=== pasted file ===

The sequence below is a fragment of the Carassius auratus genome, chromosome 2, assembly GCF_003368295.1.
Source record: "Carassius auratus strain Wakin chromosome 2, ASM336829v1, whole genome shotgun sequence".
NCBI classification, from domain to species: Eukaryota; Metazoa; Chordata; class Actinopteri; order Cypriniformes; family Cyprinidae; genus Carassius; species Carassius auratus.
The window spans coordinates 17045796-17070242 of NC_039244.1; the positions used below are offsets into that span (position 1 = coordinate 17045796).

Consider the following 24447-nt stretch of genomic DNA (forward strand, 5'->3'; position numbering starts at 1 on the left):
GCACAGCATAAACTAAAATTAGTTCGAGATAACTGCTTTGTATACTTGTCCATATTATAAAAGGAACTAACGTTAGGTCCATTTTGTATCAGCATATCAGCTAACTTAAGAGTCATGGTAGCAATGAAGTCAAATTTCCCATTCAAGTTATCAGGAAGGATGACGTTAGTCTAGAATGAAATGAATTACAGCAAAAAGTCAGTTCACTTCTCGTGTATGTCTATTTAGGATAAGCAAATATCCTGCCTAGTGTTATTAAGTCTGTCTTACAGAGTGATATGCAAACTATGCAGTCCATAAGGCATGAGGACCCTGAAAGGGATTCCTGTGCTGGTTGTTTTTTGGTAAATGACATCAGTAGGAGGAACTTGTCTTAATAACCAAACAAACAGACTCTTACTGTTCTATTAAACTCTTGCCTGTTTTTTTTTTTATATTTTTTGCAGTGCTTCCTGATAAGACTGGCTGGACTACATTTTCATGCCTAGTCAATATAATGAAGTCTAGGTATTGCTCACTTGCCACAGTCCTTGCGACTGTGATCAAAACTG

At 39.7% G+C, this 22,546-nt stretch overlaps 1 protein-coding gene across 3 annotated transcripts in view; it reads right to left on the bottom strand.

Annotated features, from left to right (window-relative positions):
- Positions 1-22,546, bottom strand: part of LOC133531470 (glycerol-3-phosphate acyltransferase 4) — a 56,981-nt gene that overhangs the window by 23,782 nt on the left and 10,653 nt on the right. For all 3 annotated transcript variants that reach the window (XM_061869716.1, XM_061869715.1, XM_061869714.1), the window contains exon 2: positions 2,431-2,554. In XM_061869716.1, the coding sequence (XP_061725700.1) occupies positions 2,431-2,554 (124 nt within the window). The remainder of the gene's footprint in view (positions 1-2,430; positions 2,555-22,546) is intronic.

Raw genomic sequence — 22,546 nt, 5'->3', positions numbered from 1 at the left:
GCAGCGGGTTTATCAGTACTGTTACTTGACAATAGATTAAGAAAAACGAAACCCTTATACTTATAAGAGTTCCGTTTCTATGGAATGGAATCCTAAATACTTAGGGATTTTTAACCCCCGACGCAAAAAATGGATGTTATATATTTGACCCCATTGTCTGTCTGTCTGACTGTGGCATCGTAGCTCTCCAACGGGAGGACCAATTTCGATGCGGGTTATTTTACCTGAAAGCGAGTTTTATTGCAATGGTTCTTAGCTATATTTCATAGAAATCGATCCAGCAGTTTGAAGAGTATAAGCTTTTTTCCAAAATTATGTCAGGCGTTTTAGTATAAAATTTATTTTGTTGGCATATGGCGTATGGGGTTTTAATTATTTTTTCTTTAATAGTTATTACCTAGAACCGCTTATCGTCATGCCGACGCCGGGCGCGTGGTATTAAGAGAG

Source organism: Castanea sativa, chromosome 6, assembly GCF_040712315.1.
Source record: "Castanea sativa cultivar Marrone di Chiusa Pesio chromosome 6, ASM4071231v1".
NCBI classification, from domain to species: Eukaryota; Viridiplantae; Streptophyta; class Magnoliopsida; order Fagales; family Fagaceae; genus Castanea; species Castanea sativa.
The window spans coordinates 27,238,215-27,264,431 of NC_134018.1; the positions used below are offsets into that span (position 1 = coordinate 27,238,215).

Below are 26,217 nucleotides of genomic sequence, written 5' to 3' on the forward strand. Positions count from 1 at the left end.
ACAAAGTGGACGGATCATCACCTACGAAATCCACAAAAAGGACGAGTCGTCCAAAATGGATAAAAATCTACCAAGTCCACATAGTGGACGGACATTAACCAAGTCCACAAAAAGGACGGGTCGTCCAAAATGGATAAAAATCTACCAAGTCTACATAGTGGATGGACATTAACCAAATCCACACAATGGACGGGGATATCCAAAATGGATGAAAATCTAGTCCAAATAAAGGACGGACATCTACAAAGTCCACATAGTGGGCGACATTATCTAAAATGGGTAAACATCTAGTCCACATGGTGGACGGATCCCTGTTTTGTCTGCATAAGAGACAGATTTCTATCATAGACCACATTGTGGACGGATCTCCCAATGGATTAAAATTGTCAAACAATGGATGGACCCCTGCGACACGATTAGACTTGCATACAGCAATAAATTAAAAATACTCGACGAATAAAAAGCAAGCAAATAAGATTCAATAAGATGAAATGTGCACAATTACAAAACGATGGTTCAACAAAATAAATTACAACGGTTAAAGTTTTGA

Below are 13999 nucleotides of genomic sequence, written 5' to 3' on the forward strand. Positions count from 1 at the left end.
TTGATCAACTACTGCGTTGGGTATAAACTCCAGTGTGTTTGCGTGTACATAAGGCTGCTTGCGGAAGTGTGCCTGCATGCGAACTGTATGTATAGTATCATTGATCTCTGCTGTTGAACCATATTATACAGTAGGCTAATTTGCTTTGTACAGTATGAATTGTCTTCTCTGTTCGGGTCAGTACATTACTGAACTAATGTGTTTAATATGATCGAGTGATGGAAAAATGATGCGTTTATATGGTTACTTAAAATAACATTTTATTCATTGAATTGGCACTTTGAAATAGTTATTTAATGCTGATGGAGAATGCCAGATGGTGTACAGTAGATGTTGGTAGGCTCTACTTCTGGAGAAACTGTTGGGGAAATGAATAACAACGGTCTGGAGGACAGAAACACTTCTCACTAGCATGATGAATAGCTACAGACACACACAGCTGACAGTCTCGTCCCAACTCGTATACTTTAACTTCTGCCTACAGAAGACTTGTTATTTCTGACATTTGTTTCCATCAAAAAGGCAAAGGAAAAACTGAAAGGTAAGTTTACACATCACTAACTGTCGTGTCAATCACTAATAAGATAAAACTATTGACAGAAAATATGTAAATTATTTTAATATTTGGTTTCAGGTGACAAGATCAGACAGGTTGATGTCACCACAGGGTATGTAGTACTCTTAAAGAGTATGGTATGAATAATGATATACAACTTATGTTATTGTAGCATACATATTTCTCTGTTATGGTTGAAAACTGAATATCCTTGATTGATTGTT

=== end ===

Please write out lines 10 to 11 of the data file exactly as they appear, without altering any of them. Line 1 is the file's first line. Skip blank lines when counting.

Raw genomic sequence — 22,546 nt, 5'->3', positions numbered from 1 at the left:
GCAGCGGGTTTATCAGTACTGTTACTTGACAATAGATTAAGAAAAACGAAACCCTTATACTTATAAGAGTTCCGTTTCTATGGAATGGAATCCTAAATACTTAGGGATTTTTAACCCCCGACGCAAAAAATGGATGTTATATATTTGACCCCATTGTCTGTCTGTCTGACTGTGGCATCGTAGCTCTCCAACGGGAGGACCAATTTCGATGCGGGTTATTTTACCTGAAAGCGAGTTTTATTGCAATGGTTCTTAGCTATATTTCATAGAAATCGATCCAGCAGTTTGAAGAGTATAAGCTTTTTTCCAAAATTATGTCAGGCGTTTTAGTATAAAATTTATTTTGTTGGCATATGGCGTATGGGGTTTTAATTATTTTTTCTTTAATAGTTATTACCTAGAACCGCTTATCGTCATGCCGACGCCGGGCGCGTGGTATTAAGAGAG